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14 scientific discourse does not reflect bu t covertly constructs reality, does not discover truths but fabricat es them according to the rules of its own game in a process disturbingly compar able to the overt working of narrative fiction. (Ryan, 2005, pp. 344-348). Narrative Universals, narrative universals are features of a story or discourse that recur across a greater number of ge netically and really unrelated traditions than predicted by chance…geneticall y unrelated if they have different origins…absolute universals need not be found in every narrative, only in every narrative tradition…(Hogan, 2005, p.384). Paradigm from Saussure semioticians have taken the notion that every sign exists in its code as part of a paradigm, a system of relationships that connect it to other signs by resemblance and difference, befo re the sign appears in an utterance. In language, a word is paradigmatically rela ted to synonyms, antonyms, other words with the same roots, words that soun d like it, and so on. The paradigmatic structure offers the potential field for substitutions that result in metaphors, puns, metonyms and other figure s (Scholes, 1982, p. 146). Pragmatics, essentially the investigation into language use and language as it relates to interpreters and us ers (Green & LeBihan, 1996, p.43). Semantics, the study of meaning in language. Area s of semantics include lexical

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15 semantics and text semantics, which is the investigation into the semantic relations of whole texts (Green & LeBihan, 1996, p.43). Signified, In Saussure this is th e concept, which, linked to a particular soundimage, constitutes a sign. But the notion of “concept” has proved too fixed, too mentalistic, for later semiologists like Rol and Barthes. The term “signified” is still useful as a way of talking about a sign’s meaning without raising the question of reference, but in other ways it has lost much of its usefulness (Scholes, 1982, pp. 147-148). Signifier, the acoustic image that, linked to a concept, constitutes a sign in Saussurean linguistics. Later semiologi sts, following Barthes and Lacan have rejected the notion of any fixed c onnection between si gnifier and signified, arguing that signifiers “float,” attracting signifieds which merge with them to become signifiers for still other signifieds. The general result of this has been to debase the word signified and to create conf usion…it is safe to say that neither term has an precise meaning at present— which perhaps justifies the semiological position on the matter (Scholes, 1982, p. 148). Story as opposed to discourse, story refers to the events and situations evoked by a narrative text. As opposed to plot (in the theories of the Russian formalists and others) it refers to the events in th eir chronological order, despite any rearrangements in the plotting… In current semiotic theory the story or diegesis is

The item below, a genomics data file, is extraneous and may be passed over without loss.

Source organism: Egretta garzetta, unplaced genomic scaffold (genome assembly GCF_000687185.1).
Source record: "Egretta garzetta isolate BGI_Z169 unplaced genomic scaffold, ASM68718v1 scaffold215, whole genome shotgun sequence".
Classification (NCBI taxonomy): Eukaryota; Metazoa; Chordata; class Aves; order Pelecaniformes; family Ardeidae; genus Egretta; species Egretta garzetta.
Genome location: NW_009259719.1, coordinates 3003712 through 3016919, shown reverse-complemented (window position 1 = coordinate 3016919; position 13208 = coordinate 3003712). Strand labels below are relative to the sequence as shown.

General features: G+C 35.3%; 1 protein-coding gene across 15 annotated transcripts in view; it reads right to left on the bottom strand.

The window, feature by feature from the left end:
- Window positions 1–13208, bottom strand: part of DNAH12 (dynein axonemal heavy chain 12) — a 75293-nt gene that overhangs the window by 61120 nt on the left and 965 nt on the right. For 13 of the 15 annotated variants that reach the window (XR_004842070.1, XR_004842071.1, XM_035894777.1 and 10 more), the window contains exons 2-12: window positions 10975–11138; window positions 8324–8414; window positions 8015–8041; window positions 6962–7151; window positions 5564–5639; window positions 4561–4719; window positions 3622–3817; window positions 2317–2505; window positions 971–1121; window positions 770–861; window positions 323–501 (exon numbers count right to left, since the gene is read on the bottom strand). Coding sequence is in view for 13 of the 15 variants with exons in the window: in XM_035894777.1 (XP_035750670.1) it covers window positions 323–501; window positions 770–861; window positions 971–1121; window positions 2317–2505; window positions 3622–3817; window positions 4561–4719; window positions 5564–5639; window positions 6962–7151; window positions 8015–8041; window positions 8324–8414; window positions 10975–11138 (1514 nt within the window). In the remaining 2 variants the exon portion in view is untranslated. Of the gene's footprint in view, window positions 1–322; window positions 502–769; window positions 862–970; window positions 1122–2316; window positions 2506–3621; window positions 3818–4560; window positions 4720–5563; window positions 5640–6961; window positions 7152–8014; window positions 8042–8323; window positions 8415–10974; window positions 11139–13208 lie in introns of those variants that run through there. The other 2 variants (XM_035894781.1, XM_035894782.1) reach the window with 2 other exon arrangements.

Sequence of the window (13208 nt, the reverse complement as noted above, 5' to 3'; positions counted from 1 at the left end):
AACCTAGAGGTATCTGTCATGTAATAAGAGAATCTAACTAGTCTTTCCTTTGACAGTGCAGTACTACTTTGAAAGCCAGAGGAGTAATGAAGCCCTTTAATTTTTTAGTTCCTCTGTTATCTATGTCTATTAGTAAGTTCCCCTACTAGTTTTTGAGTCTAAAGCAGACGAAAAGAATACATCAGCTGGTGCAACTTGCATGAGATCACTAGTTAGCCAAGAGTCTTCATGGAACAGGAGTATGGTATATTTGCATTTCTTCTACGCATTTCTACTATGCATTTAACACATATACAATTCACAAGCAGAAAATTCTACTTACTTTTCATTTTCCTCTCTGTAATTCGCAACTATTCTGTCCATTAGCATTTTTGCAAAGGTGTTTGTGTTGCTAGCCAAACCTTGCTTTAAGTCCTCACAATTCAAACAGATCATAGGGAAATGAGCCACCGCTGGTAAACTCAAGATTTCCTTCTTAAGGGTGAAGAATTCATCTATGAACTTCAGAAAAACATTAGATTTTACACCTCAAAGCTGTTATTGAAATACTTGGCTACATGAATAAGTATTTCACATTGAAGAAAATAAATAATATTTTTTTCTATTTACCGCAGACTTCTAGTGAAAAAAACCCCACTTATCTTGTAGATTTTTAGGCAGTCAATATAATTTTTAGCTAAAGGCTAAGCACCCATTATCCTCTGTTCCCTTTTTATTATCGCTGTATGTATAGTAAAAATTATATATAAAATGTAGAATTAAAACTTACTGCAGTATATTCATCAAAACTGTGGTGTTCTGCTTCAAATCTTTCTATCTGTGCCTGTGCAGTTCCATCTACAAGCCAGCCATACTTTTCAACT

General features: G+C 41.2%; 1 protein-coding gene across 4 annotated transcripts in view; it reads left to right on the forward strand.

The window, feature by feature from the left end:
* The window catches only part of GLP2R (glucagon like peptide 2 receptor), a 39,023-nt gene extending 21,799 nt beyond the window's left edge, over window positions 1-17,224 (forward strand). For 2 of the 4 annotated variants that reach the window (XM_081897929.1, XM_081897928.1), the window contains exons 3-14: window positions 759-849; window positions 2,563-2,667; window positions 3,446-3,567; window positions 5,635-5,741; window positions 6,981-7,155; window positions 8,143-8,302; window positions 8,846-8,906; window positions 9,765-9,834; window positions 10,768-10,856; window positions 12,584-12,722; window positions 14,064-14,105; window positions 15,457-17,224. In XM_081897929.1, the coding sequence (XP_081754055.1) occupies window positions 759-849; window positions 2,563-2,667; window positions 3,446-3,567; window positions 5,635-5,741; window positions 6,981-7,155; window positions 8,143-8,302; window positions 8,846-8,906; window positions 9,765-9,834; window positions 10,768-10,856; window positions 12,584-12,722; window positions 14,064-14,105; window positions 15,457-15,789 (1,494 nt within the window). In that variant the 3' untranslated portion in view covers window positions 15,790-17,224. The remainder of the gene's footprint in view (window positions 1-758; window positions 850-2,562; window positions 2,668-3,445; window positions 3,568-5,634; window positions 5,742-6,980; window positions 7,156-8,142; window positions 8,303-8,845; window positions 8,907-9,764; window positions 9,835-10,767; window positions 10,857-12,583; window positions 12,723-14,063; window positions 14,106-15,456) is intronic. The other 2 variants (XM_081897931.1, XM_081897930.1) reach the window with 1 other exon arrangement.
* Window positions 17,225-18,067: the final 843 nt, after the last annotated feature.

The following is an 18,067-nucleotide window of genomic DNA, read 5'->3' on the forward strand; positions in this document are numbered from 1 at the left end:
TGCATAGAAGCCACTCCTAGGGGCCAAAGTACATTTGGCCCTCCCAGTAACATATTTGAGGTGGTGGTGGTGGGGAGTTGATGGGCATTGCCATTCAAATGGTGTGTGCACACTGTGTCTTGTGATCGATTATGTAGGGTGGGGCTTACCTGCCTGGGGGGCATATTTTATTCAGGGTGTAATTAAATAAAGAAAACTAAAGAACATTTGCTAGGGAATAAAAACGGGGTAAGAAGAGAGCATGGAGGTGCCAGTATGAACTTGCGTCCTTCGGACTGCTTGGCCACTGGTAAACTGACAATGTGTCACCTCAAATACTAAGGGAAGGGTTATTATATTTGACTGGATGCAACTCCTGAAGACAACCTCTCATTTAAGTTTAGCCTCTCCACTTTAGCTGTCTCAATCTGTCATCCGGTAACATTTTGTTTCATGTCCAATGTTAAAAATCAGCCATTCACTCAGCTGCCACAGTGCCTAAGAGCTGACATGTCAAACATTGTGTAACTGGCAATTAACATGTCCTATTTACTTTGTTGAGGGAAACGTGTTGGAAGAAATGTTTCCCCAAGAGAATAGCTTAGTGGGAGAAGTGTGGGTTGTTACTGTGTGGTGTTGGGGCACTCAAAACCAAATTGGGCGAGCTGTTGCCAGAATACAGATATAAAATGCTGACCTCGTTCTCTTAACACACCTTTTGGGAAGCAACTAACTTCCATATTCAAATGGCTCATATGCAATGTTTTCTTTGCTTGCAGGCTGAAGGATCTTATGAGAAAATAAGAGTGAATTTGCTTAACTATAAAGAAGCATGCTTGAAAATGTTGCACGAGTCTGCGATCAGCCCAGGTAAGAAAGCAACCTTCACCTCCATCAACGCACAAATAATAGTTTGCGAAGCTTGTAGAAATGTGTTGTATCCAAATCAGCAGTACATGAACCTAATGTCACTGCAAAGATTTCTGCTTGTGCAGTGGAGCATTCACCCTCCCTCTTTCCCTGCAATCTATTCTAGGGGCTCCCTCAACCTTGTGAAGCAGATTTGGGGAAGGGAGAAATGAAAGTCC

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16 always a production of the reader of a t ext, based on the signs in the text but never totally controlled by them (Scholes, 1982, p. 148). Symbol In Peirce’s terminology this word has a precise meaning, referring to that type of sign which signi fies by virtue of an arbitr ary, conventional habit of usage. The Saussurean sign, in which signi fier and signified are connected by convention only, in an arbitrary or “unmo tivated” manner, is equivalent to the Peirceian symbol…It is al so important that Peirce goes on to name two signfunctions (iconic and indexical) that ar e not arbitrary or conventional, while Saussure’s followers simply extend Saussure ’s notion of the linguistic sign or word to all signs, verbal and nonverbal (Scholes, 1982, p. 148). Syntagam, In post-Saussurian linguistics this word is opposed to paradigm. Paradigm refers to a word’s connection with other words in language as a whole outside of any particular utterance. Synt agam refers to a word’s relation to other words within a particular speech act or ut terance. Meaning is obviously a matter of both syntagmatic and paradigmatic functions. Because speech always expresses itself as a flow of verbal sign s in time, syntagmatic functions are sometimes called linear (Scholes, 1982, p. 149). Tall tale stories that the narrator does not be lieve but that are supposed to dupe the nave listener, are particularly asso ciated with the U.S. frontier, although variants of such stories were well known in earlier times in Europe and Asia. In the United States, tall tales were presented to the city dweller as true pictures of

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17 life out West. They rely on their comic effort on the incongruity between sober narration and fantastic elements in th e stories themselves (Coffin, 2005). Urban legend, contemporary stories that are set in an urban environment and reported as true (sometimes in newspape rs) but that contain patterns and motifs that reveal their legendary character. The context of these legends may be contemporary, but the stories reflect timeless concerns about urban living, including privacy, death, decay, and vermin (Coffin, 2005).